Teens need honest talk about sex more than ever

Parents need to overcome qualms, explain meaning of intimacy

October 02, 2005|By KATE SHATZKIN | KATE SHATZKIN,SUN REPORTER

When author Sabrina Weill was going over a national survey on teens and sex for her new book, one figure in particular jumped out at her.

When asked whether sex should be romantic, nearly one-fifth of 1,059 12- to 17-year-olds answered: "Don't know."

Coupled with the recent news from a large government study that teenagers who have not yet had intercourse are having oral sex, the information tells Weill that today's young people have no idea what intimacy is.

And that it's up to their often-squeamish parents to tell them.

In The Real Truth About Teens & Sex (Perigee, 2005, $23.95), Weill says teenagers' sexual behavior has gotten increasingly public -- and casual.

She reports that nearly one in four 14-year-olds claim they knew peers who had had sex at home -- while their parents were home. One in 10 teens agreed that it is "normal for someone my age to have sex with someone they met at a party."

As a teen magazine columnist and editor -- she was founding editor of CosmoGIRL! and is a former editor of Seventeen -- Weill has spent years talking and corresponding with teenagers about sex.

The topic needs to be discussed much earlier than most parents think it does, Weill says. Her survey, produced in conjunction with the National Campaign to Prevent Teen Pregnancy, shows that by the time they are in ninth grade, a third of teens are having sex.

"I think parents don't want to seem uncool," Weill said. "When I tell parents that middle-school kids are looking at porn in their school library, they're floored. I think that, for a lot of parents, it doesn't occur to them to say to their 12-year-old that this is what pornography is. There's really a generation gap and a communication gap."

As a result, many teenagers aren't sure just what the rules are. "If you knew for sure your parents didn't want you having sex, you probably wouldn't be having it when they were home," Weill said.

She says that while teenagers appear to have become more sophisticated and more casual about sex, their judgment and emotions are still as fragile as they ever were. And that's an explosive combination.

"I rarely hear from girls that 'I'm into friends with benefits, it's good for my self esteem,' " Weill said. "I think boys do have feelings too, and they can feel hurt after and they can feel used. They don't always want what they say they want to do."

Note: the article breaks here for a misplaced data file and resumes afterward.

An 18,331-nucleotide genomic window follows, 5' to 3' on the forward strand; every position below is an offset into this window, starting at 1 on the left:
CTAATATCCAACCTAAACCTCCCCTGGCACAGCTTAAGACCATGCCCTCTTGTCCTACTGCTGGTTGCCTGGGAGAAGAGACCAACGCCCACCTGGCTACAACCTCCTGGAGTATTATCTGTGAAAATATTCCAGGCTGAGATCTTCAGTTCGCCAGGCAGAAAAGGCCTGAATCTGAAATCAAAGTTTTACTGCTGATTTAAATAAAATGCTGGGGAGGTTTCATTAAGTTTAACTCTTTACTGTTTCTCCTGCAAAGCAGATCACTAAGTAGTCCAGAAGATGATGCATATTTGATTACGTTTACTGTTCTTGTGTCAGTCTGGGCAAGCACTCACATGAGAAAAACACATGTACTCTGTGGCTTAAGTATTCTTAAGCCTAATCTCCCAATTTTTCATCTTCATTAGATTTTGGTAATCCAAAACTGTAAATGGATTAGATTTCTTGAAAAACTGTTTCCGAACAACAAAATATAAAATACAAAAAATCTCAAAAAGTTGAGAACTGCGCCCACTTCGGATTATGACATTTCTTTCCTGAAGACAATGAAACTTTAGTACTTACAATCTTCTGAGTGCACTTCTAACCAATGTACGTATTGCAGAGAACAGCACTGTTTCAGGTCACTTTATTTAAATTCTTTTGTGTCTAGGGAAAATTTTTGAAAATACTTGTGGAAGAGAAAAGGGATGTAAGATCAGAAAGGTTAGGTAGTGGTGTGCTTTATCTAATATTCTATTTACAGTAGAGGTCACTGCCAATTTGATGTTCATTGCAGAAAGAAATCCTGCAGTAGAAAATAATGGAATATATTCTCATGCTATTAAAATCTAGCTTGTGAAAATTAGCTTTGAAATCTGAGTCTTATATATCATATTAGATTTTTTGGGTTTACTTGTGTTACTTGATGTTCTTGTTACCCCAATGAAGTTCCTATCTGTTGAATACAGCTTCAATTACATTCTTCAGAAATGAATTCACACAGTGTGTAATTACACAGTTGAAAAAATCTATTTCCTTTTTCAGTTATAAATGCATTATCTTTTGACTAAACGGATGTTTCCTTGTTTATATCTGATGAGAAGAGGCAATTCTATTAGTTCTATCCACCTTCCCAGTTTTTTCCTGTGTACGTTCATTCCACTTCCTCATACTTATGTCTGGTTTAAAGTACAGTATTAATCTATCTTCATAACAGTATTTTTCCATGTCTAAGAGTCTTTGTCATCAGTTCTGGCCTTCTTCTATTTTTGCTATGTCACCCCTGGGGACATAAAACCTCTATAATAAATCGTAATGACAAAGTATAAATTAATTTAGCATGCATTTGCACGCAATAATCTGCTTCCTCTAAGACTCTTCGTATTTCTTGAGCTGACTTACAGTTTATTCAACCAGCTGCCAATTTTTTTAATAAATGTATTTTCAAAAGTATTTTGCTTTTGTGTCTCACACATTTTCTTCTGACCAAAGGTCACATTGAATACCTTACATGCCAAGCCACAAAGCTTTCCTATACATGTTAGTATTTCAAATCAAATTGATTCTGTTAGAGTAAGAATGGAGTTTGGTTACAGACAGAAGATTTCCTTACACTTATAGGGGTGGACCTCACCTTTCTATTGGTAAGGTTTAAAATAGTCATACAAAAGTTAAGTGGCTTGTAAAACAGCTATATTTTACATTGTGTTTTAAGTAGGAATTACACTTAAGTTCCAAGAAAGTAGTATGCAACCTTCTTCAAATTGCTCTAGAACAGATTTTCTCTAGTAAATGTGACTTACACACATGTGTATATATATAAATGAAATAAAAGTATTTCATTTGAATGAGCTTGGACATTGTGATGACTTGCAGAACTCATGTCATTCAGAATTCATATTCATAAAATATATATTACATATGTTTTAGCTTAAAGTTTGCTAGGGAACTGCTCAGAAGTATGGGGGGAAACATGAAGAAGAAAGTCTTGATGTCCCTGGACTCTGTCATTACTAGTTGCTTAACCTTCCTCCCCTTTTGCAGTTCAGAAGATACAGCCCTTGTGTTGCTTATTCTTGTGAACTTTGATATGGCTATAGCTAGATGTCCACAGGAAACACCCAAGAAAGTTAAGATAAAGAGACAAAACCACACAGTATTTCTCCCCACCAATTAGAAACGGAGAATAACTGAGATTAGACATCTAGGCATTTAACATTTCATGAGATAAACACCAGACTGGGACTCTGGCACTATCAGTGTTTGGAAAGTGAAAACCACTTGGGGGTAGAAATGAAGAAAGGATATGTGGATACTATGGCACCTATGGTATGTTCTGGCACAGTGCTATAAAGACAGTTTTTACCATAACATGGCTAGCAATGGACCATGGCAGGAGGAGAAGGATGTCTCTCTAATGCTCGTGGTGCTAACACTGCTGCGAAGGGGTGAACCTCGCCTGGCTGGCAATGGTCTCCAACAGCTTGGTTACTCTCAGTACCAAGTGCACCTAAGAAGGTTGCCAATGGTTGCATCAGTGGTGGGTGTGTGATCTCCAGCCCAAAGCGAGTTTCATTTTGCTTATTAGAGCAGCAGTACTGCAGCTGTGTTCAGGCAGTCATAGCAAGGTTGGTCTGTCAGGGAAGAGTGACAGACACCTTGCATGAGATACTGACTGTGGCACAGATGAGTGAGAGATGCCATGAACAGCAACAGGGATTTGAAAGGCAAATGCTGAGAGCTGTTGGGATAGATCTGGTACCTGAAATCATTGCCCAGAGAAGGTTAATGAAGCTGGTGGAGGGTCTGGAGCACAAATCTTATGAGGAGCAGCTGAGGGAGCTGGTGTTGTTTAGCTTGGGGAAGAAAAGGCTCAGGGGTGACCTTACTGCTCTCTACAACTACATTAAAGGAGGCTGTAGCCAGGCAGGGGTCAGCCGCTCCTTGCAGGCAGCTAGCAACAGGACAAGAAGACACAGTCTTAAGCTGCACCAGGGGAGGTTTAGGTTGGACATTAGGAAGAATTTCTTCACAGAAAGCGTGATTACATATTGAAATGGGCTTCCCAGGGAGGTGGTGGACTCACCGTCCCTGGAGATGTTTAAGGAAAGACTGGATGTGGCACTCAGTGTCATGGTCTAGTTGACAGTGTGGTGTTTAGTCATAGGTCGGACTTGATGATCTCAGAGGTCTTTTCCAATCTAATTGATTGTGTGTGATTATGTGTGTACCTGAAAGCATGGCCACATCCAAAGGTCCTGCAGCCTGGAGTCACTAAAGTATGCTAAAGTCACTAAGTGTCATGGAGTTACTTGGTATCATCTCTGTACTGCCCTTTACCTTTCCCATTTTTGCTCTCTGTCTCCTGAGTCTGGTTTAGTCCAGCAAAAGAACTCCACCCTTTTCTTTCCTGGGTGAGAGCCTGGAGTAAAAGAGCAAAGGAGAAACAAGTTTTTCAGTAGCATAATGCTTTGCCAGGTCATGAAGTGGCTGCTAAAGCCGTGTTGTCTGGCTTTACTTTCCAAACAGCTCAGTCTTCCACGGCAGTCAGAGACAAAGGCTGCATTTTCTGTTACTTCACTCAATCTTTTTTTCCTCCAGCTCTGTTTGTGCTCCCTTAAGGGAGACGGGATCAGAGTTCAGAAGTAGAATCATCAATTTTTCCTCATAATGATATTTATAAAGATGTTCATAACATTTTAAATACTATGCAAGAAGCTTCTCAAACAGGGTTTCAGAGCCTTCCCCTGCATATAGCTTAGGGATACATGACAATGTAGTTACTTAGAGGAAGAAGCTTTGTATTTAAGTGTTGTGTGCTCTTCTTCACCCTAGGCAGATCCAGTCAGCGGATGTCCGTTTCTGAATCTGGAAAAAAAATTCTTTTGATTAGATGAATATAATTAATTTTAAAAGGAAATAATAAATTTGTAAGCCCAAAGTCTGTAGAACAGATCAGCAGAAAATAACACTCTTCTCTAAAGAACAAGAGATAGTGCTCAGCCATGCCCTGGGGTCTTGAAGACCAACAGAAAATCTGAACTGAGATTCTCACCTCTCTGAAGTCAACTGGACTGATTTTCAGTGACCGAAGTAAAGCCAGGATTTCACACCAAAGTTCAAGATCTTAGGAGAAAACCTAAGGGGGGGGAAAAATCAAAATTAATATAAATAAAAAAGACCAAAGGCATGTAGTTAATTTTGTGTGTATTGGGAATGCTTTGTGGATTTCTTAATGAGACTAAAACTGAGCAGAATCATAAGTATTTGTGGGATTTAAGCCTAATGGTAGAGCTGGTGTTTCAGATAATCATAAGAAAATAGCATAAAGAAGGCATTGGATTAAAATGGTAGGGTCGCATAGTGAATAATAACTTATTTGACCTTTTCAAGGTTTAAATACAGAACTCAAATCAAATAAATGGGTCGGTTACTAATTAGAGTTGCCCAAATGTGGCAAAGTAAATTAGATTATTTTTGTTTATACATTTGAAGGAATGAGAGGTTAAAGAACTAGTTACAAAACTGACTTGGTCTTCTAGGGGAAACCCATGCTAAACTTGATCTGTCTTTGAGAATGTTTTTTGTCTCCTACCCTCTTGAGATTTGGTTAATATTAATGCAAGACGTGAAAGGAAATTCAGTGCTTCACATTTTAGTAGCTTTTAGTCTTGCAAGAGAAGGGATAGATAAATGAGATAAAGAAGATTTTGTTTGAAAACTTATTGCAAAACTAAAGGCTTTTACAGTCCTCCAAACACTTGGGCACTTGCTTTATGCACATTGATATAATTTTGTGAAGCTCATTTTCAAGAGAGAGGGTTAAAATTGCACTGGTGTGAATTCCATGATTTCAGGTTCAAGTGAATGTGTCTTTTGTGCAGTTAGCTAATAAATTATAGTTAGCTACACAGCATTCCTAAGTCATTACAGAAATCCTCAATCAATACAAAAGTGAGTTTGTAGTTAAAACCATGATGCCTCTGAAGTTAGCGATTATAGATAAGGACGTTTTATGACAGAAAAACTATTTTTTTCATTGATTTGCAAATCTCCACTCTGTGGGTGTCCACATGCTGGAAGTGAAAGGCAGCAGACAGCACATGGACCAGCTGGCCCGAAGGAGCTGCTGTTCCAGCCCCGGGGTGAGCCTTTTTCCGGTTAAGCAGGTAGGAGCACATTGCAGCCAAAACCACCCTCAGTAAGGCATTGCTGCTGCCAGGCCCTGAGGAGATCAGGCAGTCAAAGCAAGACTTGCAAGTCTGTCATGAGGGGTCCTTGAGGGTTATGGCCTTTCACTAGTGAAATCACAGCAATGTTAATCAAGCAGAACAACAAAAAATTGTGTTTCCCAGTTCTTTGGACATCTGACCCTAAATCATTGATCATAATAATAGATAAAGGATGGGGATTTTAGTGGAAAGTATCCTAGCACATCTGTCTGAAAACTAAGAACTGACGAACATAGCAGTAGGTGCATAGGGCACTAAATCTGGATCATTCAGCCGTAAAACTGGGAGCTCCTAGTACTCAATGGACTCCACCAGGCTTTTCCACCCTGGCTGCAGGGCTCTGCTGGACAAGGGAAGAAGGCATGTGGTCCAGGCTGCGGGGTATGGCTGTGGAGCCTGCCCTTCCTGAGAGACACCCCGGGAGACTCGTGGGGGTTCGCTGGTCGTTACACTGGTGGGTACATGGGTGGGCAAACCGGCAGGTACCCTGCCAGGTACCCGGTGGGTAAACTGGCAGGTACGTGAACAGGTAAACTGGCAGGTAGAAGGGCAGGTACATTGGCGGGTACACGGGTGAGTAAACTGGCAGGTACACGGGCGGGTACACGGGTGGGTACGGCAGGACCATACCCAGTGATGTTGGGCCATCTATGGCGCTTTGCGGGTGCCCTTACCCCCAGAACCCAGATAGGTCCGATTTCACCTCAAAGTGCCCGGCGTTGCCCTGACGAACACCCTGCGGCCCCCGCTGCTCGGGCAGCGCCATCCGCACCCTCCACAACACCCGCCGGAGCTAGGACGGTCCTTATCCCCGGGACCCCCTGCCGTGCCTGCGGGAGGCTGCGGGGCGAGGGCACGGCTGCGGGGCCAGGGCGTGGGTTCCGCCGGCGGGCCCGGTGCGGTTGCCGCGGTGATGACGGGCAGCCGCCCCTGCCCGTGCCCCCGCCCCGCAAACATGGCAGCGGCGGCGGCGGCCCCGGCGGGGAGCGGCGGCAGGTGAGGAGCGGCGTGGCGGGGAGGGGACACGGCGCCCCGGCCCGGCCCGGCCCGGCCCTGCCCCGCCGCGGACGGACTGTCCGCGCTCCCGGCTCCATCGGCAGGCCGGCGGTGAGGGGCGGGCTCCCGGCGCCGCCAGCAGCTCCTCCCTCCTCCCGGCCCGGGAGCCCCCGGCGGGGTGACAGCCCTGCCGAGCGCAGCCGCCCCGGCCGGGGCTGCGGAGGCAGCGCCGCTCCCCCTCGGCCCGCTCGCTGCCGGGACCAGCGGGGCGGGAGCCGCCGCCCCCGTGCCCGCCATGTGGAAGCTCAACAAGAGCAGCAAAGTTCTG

But the good news is that parents who do send clear messages to their kids can have a lot more impact than they may think.

In a separate 2004 National Campaign to Prevent Teen Pregnancy poll, 87 percent of teenagers said they believed it would be easier for teenagers to postpone sexual activity if they could have more open, honest conversations about the topic with their parents.

Robert Blum, a professor at Johns Hopkins' Bloomberg School of Public Health who studies adolescent sexual behavior, said research shows that teenagers can process messages about sex from their parents that may seem contradictory. "They can understand messages of 'not now,' and messages of contraception," he said.

The messages shouldn't come in the form of one big talk, Weill and Blum said, but in a running conversation and commentary. Parents should start by watching television with their teenagers and listening to their music. When they see sexual situations, they can start talking about what's on screen in an open-ended way. What are the potential ramifications of what's happening? How might the characters feel the next day?

Parents must walk a fine line. On one hand, they can't appear judgmental, Weill said. "If you talk about another girl at school and say they are a slut, a teenager will wonder, 'What are you going to think about me or my friends?' " she said.

But Blum said parents shouldn't be afraid to let teenagers know they care about what they're doing. "Parents need to be in their kids' faces," Blum said. "They need to give ongoing messages that we're watching you; we know what's going on in your life."

kate.shatzkin@baltsun.com

Tips for talking with your teen about sex

In The Real Truth About Teens & Sex, author Sabrina Weill offers tips on how to talk to your teen about sex -- and how not to:

Start opening the lines of communication about sex by watching your teenager's favorite TV shows and listening to their music. Ask questions or make comments about the sexual situations that come up, and you'll learn a lot about what your teenager already knows.

Communicate your hopes for your teen's behavior, including how long he stays a virgin, as wishes, not demands. Making sex too much of a "forbidden fruit" can drive a teen toward it.

Help your teen understand the need to plan ahead for protection from pregnancy and diseases -- or for abstinence -- by including her in advance planning for other big decisions, such as a move or vacation.

If you suspect your teen is sexually active but isn't admitting it to you, give her the information you feel she needs anyway.

Try to have talks about sex and dating when you're one-on-one with your teen. If two parents or partners approach a teen together, he can feel ganged-up on.

Baltimore Sun Articles
|
|
|
Please note the green-lined linked article text has been applied commercially without any involvement from our newsroom editors, reporters or any other editorial staff.